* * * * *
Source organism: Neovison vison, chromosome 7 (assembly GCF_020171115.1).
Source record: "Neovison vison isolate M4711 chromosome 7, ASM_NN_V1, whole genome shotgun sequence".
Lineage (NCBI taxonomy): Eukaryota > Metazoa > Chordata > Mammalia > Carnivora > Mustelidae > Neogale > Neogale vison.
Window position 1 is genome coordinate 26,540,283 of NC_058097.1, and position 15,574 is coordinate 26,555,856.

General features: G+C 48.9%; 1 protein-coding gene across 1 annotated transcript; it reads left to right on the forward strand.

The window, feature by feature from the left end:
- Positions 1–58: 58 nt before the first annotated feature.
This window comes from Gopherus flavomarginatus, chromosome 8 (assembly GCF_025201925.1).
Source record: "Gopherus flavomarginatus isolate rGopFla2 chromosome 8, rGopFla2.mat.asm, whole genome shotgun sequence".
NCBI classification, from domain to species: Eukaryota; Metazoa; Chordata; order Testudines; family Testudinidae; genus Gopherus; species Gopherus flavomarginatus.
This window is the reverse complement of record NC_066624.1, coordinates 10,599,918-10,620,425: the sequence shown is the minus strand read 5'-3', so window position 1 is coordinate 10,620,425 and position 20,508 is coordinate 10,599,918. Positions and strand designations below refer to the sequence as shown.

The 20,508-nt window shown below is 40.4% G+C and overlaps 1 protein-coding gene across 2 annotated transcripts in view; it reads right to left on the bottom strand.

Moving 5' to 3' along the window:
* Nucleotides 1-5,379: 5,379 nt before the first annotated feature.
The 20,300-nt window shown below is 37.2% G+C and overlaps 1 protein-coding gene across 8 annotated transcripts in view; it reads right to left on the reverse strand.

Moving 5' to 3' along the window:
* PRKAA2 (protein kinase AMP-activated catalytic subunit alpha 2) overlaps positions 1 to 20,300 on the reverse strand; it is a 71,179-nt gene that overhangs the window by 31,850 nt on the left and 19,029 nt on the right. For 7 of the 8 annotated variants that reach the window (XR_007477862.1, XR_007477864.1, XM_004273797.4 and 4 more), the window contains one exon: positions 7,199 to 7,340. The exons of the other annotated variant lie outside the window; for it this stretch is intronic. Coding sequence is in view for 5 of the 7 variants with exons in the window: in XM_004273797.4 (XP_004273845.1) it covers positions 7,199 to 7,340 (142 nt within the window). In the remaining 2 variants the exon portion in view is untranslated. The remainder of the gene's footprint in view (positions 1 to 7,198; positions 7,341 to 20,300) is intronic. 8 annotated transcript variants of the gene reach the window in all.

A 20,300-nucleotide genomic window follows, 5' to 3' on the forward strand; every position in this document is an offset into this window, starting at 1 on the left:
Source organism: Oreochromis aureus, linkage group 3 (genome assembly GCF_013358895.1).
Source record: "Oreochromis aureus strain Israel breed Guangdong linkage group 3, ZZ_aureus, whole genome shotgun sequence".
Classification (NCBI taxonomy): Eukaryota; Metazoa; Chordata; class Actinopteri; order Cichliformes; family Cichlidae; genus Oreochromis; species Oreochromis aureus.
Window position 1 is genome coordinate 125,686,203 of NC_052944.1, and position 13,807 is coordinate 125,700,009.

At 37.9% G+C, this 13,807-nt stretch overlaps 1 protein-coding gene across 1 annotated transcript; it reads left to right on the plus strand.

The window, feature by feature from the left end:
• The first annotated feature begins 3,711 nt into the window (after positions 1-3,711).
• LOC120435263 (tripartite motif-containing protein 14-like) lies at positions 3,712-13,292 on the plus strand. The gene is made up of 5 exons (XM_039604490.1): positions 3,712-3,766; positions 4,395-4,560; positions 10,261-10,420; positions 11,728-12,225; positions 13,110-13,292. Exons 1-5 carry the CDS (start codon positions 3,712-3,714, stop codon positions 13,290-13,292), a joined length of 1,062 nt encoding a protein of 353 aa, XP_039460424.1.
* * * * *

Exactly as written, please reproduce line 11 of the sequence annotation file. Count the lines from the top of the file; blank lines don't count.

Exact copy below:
This window is the reverse complement of record NC_066624.1, coordinates 10,599,918-10,620,425: the sequence shown is the minus strand read 5'-3', so window position 1 is coordinate 10,620,425 and position 20,508 is coordinate 10,599,918. Positions and strand designations below refer to the sequence as shown.